Economic inequality is the “defining challenge of our time,” President Barack Obama declared in a speech last month to the Center for American Progress. Inequality is dangerous, he argued, not merely because it’s unseemly to have a large gap between the rich and the poor, but because inequality, itself, destroys upward mobility, making it harder for the poor to escape from poverty. “Increased inequality and decreasing mobility pose a fundamental threat to the American Dream,” he said.
Obama is only the most prominent public figure to declare inequality Public Enemy #1 and the greatest threat to reducing poverty in America. CAP’s new Washington Center for Equitable Growth, Princeton economist Alan Krueger, and economist Miles Corak (with his famous Great Gatsby Curve) have all argued that it’s harder for the poor to climb the economic ladder today because the rungs in that ladder have grown farther apart. In Krueger’s words, countries like the United States with high inequality tend to have less upward mobility “for children from low-income families.”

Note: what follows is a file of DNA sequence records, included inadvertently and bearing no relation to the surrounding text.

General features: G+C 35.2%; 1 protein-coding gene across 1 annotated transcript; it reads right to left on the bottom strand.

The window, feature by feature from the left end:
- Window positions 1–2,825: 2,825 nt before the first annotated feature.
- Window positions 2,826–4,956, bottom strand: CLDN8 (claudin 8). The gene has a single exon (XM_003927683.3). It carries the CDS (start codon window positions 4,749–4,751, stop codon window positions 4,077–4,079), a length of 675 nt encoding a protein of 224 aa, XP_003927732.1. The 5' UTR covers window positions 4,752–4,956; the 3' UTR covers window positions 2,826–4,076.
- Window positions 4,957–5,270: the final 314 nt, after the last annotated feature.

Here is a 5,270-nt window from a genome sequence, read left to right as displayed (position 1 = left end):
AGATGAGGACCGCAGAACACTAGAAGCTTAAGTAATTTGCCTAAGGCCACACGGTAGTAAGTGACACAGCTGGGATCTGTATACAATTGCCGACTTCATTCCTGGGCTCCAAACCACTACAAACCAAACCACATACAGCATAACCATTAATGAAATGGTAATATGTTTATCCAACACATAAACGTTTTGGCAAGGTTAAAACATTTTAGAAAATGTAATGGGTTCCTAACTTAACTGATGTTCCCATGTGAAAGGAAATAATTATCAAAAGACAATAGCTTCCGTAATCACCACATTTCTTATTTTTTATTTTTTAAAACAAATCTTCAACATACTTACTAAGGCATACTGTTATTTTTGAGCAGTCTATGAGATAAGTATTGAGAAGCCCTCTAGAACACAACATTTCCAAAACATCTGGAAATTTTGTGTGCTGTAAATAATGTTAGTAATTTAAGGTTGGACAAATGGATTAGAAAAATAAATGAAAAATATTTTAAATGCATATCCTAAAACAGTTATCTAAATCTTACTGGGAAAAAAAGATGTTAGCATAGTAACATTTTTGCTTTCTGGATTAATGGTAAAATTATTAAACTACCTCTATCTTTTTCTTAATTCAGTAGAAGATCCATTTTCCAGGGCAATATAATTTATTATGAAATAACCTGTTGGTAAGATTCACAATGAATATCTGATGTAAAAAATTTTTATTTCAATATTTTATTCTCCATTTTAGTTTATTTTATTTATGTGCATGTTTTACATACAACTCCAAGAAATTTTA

But for all the new attention devoted to the 1 percent, a new dataset from the Equality of Opportunity Project at Harvard and Berkeley suggests that, if we care about upward mobility overall, we’re vastly exaggerating the dangers of the rich-poor gap. Inequality itself is not a particularly potent predictor of economic mobility, as sociologist Scott Winship noted in a recent article with his colleague Donald Schneider based on their analysis of this data.